Tyson Fury defeated Deontay Wilder in an epic Trilogy fight at the T-Mobile Arena in Las Vegas as he retained his WBC heavyweight world title in sensational fashion.
Twenty months on from the Gypsy King's devastating seventh-round stoppage over the Bronze Bomber at the MGM Grand, Fury (31-0-1, 22 KOs) maintained his unbeaten record and status as the lineal champion of the world that he earned from dethroning Wladimir Klitschko way back in 2016, but he had to survive two knockdowns in the fourth round of an unforgettable fight that will go down in history.
The 33-year-old initially had Wilder on the canvas in the third round and looked on course for another one-sided win only for his American opponent to earn widespread respect with a courageous comeback that put Fury in real trouble.
Although Fury was always on course to win on the scorecards, the longer Wilder stayed on his feet kept the outcome in doubt but eventually he put him down once more in the 10th and again in the 11th before the referee Russell Mora finally called a halt to the fight.
Fury, who was unfortunate not to be awarded victory in their highly-controversial draw in Los Angeles in December 2018, also retains his Ring Magazine title as Wilder (42-2-1, 41 KOs) tasted his second career defeat.
Few gave the challenger any chance of reversing the result that saw him lose the title he'd won back in 2017 and successfully defended 10 times and the writing was on the wall in the third despite making a decent start.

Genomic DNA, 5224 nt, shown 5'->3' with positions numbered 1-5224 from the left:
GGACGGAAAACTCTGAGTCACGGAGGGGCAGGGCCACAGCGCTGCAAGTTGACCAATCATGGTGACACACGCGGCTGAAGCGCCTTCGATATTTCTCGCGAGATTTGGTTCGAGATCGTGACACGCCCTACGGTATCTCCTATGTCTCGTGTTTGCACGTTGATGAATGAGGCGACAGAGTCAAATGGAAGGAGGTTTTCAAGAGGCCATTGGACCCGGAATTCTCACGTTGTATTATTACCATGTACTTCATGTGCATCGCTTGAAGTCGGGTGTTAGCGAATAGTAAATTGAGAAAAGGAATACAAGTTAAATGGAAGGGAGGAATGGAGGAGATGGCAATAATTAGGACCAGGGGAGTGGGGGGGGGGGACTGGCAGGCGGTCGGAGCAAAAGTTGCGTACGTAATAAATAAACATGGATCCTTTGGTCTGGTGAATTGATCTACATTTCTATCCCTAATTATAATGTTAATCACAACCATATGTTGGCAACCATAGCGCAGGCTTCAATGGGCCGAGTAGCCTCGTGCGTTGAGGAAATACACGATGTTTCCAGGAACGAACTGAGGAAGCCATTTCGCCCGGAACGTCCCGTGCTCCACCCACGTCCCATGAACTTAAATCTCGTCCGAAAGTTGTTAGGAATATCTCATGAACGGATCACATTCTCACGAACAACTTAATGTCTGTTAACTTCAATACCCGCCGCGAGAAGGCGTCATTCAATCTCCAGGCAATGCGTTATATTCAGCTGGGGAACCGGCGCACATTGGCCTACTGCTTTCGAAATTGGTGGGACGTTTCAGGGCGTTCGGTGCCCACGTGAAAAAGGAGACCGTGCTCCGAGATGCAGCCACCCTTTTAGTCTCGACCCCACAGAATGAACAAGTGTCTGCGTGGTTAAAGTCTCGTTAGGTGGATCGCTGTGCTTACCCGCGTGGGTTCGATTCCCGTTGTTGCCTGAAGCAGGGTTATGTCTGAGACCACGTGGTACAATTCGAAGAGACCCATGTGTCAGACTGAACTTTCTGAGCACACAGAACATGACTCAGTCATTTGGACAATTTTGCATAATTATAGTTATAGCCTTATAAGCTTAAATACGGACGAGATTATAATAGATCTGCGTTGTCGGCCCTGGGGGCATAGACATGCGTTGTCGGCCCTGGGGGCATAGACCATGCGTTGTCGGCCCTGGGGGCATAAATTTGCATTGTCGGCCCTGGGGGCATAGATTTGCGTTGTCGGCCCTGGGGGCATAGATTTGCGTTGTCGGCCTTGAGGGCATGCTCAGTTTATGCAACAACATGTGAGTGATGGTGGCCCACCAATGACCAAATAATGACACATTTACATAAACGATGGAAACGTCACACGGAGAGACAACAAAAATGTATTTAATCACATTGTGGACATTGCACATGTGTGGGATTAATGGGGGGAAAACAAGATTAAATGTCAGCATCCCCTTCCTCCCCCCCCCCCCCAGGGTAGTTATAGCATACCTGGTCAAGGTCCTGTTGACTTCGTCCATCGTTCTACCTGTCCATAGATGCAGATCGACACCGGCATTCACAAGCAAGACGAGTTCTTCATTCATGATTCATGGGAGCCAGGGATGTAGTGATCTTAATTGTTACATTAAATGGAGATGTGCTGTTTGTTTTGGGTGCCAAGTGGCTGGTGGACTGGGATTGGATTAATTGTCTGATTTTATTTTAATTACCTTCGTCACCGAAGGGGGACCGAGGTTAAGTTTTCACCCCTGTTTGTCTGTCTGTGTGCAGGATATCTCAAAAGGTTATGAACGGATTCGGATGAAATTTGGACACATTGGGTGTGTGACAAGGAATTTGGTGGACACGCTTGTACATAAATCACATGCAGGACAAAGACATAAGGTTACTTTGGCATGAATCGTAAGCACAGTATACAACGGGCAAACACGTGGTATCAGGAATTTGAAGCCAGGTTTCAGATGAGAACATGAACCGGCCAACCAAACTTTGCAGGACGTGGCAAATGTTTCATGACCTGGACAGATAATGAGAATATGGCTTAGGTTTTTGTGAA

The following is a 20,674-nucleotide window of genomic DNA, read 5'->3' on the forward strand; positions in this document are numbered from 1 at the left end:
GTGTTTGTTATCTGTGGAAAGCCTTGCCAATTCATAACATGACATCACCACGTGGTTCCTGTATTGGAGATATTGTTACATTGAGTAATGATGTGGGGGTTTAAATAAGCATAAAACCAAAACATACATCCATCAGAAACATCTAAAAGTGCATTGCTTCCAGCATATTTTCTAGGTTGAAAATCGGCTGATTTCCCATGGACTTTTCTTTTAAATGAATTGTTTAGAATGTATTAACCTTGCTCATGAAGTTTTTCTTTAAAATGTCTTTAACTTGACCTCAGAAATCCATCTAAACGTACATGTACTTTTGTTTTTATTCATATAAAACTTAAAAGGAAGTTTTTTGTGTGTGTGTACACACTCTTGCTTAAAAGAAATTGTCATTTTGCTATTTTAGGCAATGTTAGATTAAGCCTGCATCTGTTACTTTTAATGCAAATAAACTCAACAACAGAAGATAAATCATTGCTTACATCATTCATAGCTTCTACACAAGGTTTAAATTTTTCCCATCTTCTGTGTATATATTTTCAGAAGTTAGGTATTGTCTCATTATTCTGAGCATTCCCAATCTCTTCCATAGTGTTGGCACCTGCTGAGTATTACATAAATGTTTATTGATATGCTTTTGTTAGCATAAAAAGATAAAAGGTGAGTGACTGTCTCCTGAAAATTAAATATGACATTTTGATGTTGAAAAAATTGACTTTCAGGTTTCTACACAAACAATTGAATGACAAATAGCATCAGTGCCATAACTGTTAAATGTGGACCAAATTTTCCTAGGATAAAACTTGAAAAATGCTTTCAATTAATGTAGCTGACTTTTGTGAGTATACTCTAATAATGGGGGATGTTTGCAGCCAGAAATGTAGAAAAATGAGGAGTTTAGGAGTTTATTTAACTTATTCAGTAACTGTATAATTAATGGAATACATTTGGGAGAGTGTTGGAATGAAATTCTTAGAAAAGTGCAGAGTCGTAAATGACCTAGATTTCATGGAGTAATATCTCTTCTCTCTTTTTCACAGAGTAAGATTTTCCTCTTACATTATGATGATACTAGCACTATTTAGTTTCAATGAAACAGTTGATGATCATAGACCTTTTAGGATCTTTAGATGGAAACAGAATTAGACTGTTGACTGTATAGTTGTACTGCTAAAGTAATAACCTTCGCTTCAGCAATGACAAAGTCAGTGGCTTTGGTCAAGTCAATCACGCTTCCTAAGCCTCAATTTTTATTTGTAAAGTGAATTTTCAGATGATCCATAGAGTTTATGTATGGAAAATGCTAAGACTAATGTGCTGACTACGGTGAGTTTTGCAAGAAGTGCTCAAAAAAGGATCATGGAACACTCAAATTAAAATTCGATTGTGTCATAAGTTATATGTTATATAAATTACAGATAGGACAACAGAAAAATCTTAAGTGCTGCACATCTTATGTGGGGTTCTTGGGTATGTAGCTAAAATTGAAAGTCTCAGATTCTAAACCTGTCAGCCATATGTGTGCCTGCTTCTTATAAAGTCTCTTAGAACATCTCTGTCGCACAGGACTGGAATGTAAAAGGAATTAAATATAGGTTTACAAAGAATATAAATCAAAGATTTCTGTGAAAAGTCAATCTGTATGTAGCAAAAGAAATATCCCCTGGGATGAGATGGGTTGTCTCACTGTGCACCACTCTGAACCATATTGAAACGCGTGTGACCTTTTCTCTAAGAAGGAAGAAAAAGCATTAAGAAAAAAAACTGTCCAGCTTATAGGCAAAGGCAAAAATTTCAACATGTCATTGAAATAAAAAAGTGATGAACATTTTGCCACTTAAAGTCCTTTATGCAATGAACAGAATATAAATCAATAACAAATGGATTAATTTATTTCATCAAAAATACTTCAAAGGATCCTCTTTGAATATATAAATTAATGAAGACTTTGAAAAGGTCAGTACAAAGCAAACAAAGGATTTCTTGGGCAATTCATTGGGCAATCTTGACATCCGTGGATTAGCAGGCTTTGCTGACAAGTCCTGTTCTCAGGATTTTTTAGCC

Fury had never before been knocked down twice in a round but he, too, showed tremendous grit before taking a foothold in the contest around the halfway stage, with Wilder looking exhausted thereafter.
The Alabaman still remained a threat and had brief moments of success but he looked every inch the beaten man when Fury closed the show after one minute and 10 seconds of the penultimate round.
Fury was winning 95-91, 94-92, 95-92 prior to the KO, and that includes losing the fourth round 10-7.
Fury said in the ring afterwards: "I was hurt. Wilder is a big puncher and a big man. My lord and saviour rose me to my feet tonight. I give him the glory.
“It was a great fight tonight. It's one of the best trilogies in the history of the sport. Wilder gave me a real run for my money tonight and I've always said I'm the best in the world and he's the second best.
“I'm a sports man, I went over to show him some love and respect and he didn't want to give it back. So that's his problem. I'll pray for him so god will soften his heart.”
Asked what he said to Wilder in the ring, he replied: “I said 'well done, mate' and he said 'I don't want to show any sportsmanship or respect.” I said 'No problem.' I was very surprised. Sore loser. Idiot.
“To be a top fighting man you've got to show guts and respect and he couldn't do it.”
Attention will soon turn towards who Fury will fight next and at the moment that looks to be Dillian Whyte, who will be the WBC mandatory challenger so long as he wins his fight with Otto Wallin on October 30.
Whyte has been closing in on a world title shot for several years but he will be a seizable underdog if he gets that chance against Fury, who will then have eyes on a unification fight with either Oleksandr Usyk or Anthony Joshua.
The winner of that will become the first undisputed heavyweight champion since Lennox Lewis 21 years ago.